CBK seeks to switch T-bill investors to bonds in Covid-19 led pressure


File Photo of the Central Bank of Kenya.
File Photo of the Central Bank of Kenya.

In Summary

  • The desired switch has been pinned on its June infrastructure bond issue whose eligibility has been specified to holders of a one-year T-bill maturing on June 1.
  • The National Treasury and the CBK have long favoured investments in bonds over T-bills in view to stretch the tenor and maturity of local debt who holders include commercial banks and pension funds.
  • The government is presently facing debt-refinancing pressures from a hit to its revenue base from the economic slowdown resulting from the Covid-19 pandemic as mirrored in the downgrade of its outlook as a future debt issuer by Moody’s Investor Service last week.

The Central Bank of Kenya (CBK) has sought to switch Treasury bill (T-bill) investors to bonds with a view to provide relief to exchequer upcoming redemption’s on local debt.

The desired switch has been pinned on its June infrastructure bond issue whose eligibility has been specified to holders of a one-year T-bill maturing on June 1.

The reserve bank aims to lure the investors of the bond to rollover their investment in the T-bill to the six-year amortized bond which carries a tax-free tag.

The bond whose sale runs between May 14 and May 26 aims to raise Ksh.25.6 billion and has a value date equivalent to the maturity of the one-year paper tagged 2236/364 which raised Ksh.23.5 billion in proceeds.

George Bodo a Director at Callstreet Research and Analytics termed the issue as a special sale borne by the Covid-19 pandemic which has seen the government mull a restructure to part of its domestic debt.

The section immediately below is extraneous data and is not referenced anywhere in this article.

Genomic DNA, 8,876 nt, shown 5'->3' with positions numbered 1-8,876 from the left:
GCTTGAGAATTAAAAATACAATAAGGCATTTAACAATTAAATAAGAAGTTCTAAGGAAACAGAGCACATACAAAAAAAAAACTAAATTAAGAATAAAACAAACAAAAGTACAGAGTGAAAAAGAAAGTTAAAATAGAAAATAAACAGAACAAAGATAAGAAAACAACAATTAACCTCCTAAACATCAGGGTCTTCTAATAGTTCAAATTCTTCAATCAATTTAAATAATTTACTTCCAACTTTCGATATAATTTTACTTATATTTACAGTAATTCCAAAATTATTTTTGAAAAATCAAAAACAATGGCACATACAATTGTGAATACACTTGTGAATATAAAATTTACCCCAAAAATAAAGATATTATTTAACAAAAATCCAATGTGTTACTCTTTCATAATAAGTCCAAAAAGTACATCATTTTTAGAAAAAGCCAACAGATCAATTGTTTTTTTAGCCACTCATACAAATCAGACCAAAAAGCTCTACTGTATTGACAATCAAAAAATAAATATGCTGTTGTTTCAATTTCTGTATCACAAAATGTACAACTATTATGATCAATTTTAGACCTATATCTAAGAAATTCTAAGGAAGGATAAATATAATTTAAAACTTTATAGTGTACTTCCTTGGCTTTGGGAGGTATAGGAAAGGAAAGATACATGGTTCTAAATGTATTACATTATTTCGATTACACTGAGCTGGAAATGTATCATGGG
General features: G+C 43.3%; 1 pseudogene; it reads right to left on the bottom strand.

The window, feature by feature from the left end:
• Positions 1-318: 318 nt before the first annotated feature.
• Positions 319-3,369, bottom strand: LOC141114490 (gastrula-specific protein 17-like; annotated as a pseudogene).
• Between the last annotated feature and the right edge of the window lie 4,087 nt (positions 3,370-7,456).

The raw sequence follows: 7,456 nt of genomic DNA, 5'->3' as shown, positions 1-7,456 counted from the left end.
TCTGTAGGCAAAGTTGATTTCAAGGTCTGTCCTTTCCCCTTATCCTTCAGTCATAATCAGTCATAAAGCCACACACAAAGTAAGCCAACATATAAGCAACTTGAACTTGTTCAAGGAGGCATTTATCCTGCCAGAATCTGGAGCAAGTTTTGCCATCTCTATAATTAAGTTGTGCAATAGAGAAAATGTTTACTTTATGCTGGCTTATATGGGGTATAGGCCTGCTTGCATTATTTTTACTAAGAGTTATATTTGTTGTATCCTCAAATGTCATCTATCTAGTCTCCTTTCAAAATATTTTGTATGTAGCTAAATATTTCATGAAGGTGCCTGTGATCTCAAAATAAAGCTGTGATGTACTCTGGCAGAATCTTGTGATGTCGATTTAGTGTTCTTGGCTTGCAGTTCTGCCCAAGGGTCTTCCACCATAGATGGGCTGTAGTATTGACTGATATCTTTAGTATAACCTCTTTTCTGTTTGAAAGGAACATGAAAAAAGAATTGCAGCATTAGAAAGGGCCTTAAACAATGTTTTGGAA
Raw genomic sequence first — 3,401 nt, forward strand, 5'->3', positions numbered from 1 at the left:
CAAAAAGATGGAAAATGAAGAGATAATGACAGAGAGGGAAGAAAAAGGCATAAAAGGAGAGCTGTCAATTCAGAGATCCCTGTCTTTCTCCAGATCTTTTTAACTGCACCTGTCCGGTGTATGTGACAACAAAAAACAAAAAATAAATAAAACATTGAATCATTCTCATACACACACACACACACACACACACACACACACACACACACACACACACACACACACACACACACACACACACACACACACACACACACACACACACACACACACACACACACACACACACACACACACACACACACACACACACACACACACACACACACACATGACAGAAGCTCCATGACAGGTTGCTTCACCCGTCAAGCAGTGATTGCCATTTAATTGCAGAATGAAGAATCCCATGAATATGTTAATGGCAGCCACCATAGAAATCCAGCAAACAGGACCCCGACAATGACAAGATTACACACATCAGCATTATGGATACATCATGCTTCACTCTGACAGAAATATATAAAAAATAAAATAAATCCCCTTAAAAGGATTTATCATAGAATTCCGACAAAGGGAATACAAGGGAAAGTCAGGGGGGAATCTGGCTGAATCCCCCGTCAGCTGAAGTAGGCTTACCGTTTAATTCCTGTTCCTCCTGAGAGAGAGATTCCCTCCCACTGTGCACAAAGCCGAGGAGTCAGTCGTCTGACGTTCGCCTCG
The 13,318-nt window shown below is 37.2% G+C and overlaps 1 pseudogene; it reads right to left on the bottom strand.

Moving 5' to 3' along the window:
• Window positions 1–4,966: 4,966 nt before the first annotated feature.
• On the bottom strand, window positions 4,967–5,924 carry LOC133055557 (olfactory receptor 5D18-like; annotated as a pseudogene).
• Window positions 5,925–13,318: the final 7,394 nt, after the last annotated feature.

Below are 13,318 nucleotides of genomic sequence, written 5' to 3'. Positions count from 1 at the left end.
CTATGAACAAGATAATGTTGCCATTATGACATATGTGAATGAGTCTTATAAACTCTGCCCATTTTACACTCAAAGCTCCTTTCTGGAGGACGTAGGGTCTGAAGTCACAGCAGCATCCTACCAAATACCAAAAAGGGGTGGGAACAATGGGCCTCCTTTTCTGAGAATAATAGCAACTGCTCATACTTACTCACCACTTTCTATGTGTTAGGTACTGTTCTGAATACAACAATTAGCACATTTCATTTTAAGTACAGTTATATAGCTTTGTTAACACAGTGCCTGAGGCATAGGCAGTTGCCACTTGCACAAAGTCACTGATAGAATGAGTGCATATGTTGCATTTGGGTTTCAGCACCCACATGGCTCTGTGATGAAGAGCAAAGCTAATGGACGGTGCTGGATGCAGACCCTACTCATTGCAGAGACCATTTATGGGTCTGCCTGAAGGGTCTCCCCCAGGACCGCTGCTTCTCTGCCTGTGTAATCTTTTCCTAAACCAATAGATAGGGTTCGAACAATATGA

“As an investor you have two options. You can decide to roll over or make the call to have your proceeds placed in the new bond,” he reckoned.

The National Treasury and the CBK have long favoured investments in bonds over T-bills in view to stretch the tenor and maturity of local debt who holders include commercial banks and pension funds.

The desired restructure comes on the back of proposals by The Actuarial Society of Kenya (TASK) to freeze interest payments on pension assets invested in government securities for up to two years in a means to provide relief to the exchequer.

The government is presently facing debt-refinancing pressures from a hit to its revenue base from the economic slowdown resulting from the Covid-19 pandemic as mirrored in the downgrade of its outlook as a future debt issuer by Moody’s Investor Service last week.

Earlier in the week, the International Monetary Fund (IMF) raised the country’s debt distress from moderate to high on the back of the expected revenue shortfall and higher expenditures.

Three commercial banks including KCB, Equity and Cooperative meanwhile saw their Moody’s outlook reclassified to negative from stable from their large holdings of government debt to further signify the observed pressure on the exchequer.

The June bond is expected to sell alongside the re-opened five-year May issue which targets to raise Ksh.30 billion having first raised Ksh.20.8 billion in late April.

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Story By Kepha Muiruri
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